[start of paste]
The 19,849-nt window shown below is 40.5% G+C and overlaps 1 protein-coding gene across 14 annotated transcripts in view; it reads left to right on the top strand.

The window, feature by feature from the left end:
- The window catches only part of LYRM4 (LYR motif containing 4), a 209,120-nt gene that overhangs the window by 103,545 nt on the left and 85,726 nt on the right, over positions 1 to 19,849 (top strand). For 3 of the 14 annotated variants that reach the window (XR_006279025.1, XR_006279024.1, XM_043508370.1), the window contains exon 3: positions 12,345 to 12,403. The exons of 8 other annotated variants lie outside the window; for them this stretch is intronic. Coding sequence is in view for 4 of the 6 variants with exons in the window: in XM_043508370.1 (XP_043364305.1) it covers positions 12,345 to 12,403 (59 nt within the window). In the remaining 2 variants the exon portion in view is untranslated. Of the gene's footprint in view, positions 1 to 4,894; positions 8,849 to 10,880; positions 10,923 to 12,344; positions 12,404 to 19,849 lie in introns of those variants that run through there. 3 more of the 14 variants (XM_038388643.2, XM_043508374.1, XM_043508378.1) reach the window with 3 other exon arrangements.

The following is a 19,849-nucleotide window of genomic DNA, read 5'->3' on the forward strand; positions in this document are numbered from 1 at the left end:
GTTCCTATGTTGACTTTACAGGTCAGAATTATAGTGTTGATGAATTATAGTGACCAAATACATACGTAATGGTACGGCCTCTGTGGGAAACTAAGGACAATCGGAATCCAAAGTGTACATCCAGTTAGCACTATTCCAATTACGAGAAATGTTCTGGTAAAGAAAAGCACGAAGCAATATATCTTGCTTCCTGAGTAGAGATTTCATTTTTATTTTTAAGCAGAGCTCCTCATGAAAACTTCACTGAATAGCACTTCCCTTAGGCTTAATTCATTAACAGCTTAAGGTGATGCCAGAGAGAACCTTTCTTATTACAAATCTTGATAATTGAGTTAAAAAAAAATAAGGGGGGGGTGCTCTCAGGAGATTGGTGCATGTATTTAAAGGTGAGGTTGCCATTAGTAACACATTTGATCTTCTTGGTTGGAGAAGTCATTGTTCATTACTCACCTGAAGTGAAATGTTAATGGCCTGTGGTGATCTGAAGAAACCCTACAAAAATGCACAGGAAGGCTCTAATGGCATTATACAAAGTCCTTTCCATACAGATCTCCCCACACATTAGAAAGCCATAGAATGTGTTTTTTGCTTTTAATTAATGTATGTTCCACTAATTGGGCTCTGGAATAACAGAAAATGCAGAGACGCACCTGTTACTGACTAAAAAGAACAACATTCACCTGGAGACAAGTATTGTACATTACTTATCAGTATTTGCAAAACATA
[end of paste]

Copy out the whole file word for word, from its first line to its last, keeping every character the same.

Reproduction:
The 19,849-nt window shown below is 40.5% G+C and overlaps 1 protein-coding gene across 14 annotated transcripts in view; it reads left to right on the top strand.

The window, feature by feature from the left end:
- The window catches only part of LYRM4 (LYR motif containing 4), a 209,120-nt gene that overhangs the window by 103,545 nt on the left and 85,726 nt on the right, over positions 1 to 19,849 (top strand). For 3 of the 14 annotated variants that reach the window (XR_006279025.1, XR_006279024.1, XM_043508370.1), the window contains exon 3: positions 12,345 to 12,403. The exons of 8 other annotated variants lie outside the window; for them this stretch is intronic. Coding sequence is in view for 4 of the 6 variants with exons in the window: in XM_043508370.1 (XP_043364305.1) it covers positions 12,345 to 12,403 (59 nt within the window). In the remaining 2 variants the exon portion in view is untranslated. Of the gene's footprint in view, positions 1 to 4,894; positions 8,849 to 10,880; positions 10,923 to 12,344; positions 12,404 to 19,849 lie in introns of those variants that run through there. 3 more of the 14 variants (XM_038388643.2, XM_043508374.1, XM_043508378.1) reach the window with 3 other exon arrangements.

The following is a 19,849-nucleotide window of genomic DNA, read 5'->3' on the forward strand; positions in this document are numbered from 1 at the left end:
GTTCCTATGTTGACTTTACAGGTCAGAATTATAGTGTTGATGAATTATAGTGACCAAATACATACGTAATGGTACGGCCTCTGTGGGAAACTAAGGACAATCGGAATCCAAAGTGTACATCCAGTTAGCACTATTCCAATTACGAGAAATGTTCTGGTAAAGAAAAGCACGAAGCAATATATCTTGCTTCCTGAGTAGAGATTTCATTTTTATTTTTAAGCAGAGCTCCTCATGAAAACTTCACTGAATAGCACTTCCCTTAGGCTTAATTCATTAACAGCTTAAGGTGATGCCAGAGAGAACCTTTCTTATTACAAATCTTGATAATTGAGTTAAAAAAAAATAAGGGGGGGGTGCTCTCAGGAGATTGGTGCATGTATTTAAAGGTGAGGTTGCCATTAGTAACACATTTGATCTTCTTGGTTGGAGAAGTCATTGTTCATTACTCACCTGAAGTGAAATGTTAATGGCCTGTGGTGATCTGAAGAAACCCTACAAAAATGCACAGGAAGGCTCTAATGGCATTATACAAAGTCCTTTCCATACAGATCTCCCCACACATTAGAAAGCCATAGAATGTGTTTTTTGCTTTTAATTAATGTATGTTCCACTAATTGGGCTCTGGAATAACAGAAAATGCAGAGACGCACCTGTTACTGACTAAAAAGAACAACATTCACCTGGAGACAAGTATTGTACATTACTTATCAGTATTTGCAAAACATA